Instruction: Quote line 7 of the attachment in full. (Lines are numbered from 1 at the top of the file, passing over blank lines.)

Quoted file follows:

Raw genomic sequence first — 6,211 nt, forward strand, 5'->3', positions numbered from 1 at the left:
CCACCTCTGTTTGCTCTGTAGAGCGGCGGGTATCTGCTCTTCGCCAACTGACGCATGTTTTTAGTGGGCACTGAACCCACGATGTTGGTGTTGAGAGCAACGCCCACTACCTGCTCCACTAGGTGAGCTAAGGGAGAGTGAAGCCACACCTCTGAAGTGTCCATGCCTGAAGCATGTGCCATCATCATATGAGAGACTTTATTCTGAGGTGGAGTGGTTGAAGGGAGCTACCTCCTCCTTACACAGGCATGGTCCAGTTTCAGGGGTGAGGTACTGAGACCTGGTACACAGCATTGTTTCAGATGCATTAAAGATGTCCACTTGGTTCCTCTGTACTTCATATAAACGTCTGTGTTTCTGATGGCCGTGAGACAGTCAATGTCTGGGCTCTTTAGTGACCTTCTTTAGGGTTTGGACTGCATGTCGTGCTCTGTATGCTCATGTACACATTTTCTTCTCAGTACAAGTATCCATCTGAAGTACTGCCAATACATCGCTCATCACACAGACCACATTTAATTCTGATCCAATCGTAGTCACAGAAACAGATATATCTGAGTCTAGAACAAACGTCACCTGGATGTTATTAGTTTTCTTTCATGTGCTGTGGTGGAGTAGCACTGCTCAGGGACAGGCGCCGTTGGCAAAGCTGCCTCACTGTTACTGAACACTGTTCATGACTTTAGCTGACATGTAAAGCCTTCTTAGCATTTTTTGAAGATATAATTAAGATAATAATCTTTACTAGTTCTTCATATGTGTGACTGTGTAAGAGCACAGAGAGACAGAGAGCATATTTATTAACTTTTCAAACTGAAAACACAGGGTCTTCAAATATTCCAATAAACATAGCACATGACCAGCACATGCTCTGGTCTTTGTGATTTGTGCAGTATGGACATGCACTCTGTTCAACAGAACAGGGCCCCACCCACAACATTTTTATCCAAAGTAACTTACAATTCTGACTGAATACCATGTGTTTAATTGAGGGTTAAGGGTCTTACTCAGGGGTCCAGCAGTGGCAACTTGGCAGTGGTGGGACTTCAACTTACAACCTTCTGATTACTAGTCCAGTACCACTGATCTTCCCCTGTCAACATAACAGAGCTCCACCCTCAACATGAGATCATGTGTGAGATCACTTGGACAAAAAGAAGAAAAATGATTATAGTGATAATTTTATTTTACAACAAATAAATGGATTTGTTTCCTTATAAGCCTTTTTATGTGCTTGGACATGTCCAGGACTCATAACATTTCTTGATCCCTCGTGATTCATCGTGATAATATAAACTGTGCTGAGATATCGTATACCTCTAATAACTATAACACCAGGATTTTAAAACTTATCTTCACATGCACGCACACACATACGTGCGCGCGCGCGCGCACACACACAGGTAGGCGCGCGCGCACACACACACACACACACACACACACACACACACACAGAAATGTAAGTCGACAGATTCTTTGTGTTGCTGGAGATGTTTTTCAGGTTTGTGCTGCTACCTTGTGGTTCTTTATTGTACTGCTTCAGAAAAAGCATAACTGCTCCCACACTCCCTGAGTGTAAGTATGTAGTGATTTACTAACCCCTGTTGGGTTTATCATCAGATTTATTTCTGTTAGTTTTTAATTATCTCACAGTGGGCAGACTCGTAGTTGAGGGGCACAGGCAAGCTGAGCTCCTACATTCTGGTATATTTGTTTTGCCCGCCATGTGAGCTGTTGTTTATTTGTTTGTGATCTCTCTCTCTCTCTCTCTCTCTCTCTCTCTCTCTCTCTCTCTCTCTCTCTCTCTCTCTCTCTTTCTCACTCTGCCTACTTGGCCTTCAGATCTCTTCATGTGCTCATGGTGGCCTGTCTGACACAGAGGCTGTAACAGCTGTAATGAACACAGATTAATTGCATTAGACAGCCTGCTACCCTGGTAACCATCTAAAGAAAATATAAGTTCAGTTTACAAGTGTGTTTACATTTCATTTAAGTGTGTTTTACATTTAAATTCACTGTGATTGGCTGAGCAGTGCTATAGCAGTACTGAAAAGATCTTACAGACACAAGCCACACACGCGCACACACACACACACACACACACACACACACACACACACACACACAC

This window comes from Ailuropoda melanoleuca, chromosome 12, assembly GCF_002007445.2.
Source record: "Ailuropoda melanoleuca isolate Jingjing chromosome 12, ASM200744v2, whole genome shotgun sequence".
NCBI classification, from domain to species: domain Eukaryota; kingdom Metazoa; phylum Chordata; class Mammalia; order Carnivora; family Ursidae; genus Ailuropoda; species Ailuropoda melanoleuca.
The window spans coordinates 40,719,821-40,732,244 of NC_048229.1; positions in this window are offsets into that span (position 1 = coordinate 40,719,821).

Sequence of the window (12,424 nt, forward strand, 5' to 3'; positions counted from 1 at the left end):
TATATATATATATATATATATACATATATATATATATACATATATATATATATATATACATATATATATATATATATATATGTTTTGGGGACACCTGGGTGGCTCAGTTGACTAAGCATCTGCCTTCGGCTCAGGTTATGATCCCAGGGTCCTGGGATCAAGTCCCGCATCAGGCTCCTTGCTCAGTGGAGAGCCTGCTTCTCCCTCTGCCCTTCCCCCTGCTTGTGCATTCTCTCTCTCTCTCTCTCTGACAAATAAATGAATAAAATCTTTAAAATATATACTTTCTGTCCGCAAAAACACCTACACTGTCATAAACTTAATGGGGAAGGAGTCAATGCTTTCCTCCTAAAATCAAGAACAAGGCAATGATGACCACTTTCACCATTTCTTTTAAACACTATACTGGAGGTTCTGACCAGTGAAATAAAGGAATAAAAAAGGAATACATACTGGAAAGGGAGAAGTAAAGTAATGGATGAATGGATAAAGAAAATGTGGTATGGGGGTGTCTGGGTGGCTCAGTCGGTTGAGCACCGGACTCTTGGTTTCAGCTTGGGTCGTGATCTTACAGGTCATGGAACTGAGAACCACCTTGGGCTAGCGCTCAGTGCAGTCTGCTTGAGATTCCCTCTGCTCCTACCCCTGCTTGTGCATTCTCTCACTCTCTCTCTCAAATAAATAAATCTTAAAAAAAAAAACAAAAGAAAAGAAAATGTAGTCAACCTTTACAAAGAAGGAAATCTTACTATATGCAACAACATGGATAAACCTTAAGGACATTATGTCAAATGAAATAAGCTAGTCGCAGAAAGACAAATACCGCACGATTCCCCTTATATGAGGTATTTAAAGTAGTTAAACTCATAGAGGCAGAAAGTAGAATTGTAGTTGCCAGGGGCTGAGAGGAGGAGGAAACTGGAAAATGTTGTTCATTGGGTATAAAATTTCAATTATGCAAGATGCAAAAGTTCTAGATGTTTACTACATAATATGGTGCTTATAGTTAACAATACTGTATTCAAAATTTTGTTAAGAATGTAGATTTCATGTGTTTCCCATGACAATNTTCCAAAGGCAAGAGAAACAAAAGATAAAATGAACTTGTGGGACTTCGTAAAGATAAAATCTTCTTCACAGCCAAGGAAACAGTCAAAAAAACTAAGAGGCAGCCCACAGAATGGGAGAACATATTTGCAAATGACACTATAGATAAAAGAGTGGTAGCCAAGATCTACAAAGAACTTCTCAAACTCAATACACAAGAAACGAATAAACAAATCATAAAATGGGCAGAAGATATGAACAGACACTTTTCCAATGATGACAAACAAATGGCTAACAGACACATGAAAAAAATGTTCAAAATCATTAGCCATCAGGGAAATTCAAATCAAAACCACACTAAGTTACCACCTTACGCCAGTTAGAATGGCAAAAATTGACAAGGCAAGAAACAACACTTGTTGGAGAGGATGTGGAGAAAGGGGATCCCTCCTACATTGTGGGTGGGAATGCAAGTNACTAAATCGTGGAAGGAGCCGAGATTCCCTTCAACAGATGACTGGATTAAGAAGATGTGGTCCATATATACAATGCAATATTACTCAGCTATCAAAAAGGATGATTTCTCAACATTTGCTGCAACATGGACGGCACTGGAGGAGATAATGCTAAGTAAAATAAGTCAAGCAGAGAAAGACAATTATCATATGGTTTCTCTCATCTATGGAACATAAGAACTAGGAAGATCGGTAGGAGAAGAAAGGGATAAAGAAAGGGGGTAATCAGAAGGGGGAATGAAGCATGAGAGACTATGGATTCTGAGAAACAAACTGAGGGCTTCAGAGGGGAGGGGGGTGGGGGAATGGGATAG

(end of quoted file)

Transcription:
Sequence of the window (12,424 nt, forward strand, 5' to 3'; positions counted from 1 at the left end):